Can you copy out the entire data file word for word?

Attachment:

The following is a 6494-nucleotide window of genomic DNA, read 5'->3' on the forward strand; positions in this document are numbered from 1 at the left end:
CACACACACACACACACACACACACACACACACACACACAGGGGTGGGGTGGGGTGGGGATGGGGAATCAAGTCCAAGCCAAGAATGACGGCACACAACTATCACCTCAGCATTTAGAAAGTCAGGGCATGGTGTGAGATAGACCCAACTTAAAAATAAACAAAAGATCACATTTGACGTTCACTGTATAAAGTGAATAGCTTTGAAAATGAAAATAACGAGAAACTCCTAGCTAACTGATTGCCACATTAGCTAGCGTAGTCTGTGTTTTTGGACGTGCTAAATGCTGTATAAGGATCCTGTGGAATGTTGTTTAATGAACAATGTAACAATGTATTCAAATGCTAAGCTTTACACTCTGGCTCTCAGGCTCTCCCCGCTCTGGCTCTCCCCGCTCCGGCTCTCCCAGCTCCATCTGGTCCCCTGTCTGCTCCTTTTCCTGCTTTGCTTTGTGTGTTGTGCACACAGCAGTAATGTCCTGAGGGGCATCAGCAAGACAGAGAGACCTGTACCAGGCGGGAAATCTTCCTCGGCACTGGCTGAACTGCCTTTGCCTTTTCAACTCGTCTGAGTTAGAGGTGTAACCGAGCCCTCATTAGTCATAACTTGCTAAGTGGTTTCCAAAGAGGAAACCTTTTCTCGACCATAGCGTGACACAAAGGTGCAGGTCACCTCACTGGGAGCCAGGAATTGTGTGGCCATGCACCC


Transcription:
The following is a 6494-nucleotide window of genomic DNA, read 5'->3' on the forward strand; positions in this document are numbered from 1 at the left end:
CACACACACACACACACACACACACACACACACACACACAGGGGTGGGGTGGGGTGGGGATGGGGAATCAAGTCCAAGCCAAGAATGACGGCACACAACTATCACCTCAGCATTTAGAAAGTCAGGGCATGGTGTGAGATAGACCCAACTTAAAAATAAACAAAAGATCACATTTGACGTTCACTGTATAAAGTGAATAGCTTTGAAAATGAAAATAACGAGAAACTCCTAGCTAACTGATTGCCACATTAGCTAGCGTAGTCTGTGTTTTTGGACGTGCTAAATGCTGTATAAGGATCCTGTGGAATGTTGTTTAATGAACAATGTAACAATGTATTCAAATGCTAAGCTTTACACTCTGGCTCTCAGGCTCTCCCCGCTCTGGCTCTCCCCGCTCCGGCTCTCCCAGCTCCATCTGGTCCCCTGTCTGCTCCTTTTCCTGCTTTGCTTTGTGTGTTGTGCACACAGCAGTAATGTCCTGAGGGGCATCAGCAAGACAGAGAGACCTGTACCAGGCGGGAAATCTTCCTCGGCACTGGCTGAACTGCCTTTGCCTTTTCAACTCGTCTGAGTTAGAGGTGTAACCGAGCCCTCATTAGTCATAACTTGCTAAGTGGTTTCCAAAGAGGAAACCTTTTCTCGACCATAGCGTGACACAAAGGTGCAGGTCACCTCACTGGGAGCCAGGAATTGTGTGGCCATGCACCC